It is possible to trace the origin of what is popularly called fake news to a garden long ago — where a promise was made.
The promise was a lie, uttered by the one who Jesus said was the father of lies — and by whose very nature it was to be untruthful.
Jesus, of course, claimed to not only speak the truth, but to be Truth itself. And despite the timeless words of Pilate, “What is truth?” — words that echo today around soulless editorial boardrooms and flickering control rooms — there is such a thing as absolute truth, the knowledge of which brings freedom.
Since that first broadcast of fake news — “You will not die; in fact, you will be like God” — the manufacturing of truth, the obfuscation of truth, and the creation of falsehoods masquerading as truth have become an art form. The terrible danger this poses to democracy and a free society was identified decades ago by the great historian of culture, Christopher Dawson. Writing in the 1930s, when the two atheistic systems of communism and Nazism were busily and systematically manufacturing news, Dawson spoke of the “new black arts of mass suggestion and propaganda.”
Those could almost be described as the essence of fake news — used at different times but for the same effect.
Dawson correctly identified this phenomenon as “black arts”; he knew their origin and the almost magical power they could have to manipulate and convince. The Soviet system was almost the definition of a self-perpetuating lie, from fake grain harvest figures to Stalinist show trials. Joseph Goebbels, in Nazi Germany, created one of the greatest propaganda machines the world has ever known, using all that was current in the modern technology of screen and sound to spread the foul and poisonous message of racism and hate.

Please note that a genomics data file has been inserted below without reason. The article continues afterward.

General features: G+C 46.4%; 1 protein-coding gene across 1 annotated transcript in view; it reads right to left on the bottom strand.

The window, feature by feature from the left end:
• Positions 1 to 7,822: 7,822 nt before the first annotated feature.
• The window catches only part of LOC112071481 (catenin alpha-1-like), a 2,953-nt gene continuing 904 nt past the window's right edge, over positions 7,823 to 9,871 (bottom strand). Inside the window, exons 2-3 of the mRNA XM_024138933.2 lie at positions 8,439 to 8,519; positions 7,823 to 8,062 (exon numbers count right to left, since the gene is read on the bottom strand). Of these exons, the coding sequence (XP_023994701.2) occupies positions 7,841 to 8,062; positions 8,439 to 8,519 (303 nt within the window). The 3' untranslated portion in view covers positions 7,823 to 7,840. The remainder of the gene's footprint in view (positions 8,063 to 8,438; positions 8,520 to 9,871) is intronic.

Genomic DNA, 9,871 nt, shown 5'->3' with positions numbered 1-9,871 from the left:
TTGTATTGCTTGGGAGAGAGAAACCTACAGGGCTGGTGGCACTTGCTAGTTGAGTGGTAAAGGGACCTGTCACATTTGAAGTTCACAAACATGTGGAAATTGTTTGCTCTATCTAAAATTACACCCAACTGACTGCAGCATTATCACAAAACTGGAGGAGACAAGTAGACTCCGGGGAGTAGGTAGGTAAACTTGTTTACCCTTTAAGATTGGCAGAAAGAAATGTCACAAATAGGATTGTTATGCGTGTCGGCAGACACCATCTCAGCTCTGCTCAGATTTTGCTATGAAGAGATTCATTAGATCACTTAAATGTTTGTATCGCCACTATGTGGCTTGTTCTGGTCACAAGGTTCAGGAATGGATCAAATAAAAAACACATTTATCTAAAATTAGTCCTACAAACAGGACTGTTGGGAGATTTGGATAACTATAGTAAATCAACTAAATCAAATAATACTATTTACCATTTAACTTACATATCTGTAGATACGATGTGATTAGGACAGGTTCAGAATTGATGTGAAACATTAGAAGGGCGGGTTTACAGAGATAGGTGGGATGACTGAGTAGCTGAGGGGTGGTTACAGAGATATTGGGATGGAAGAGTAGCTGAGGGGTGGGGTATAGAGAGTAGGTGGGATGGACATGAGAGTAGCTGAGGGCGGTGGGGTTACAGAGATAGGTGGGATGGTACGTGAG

Propaganda, it could be argued, can be fairly easily identified — today it might be described as an editorial slant. And if identified, it allows the consumer of such news to balance the opinions, if the individual’s media filter is sufficiently attuned. One can watch, for example, Russia Today and then switch to Al Jazeera — and be fairly aware that both organs have a particular point of view, to put it gently. It is more difficult when formerly trusted news organizations — like the BBC, or the major networks in the U.S. — no longer appear to present factual news but present “news” with added editorial comment. What is propaganda and what is truth?
Mass suggestion — the first of Dawson’s “black arts” now known as fake news — is much more pervasive and, precisely because of that, much more dangerous. This is how most people today experience so much that can be described as fake news. Suggestion — via innuendo, selected facts, unnamed and unverified sources, all wrapped up and beautifully packaged and produced — is an art form that would warm the hearts of Soviet media specialists and Nazi technicians. Mass suggestion, the more attractive and more subtle twin sister of propaganda, usually takes two forms: the actual creation of falsehood, or the failure to include relevant and necessary information that would change the story.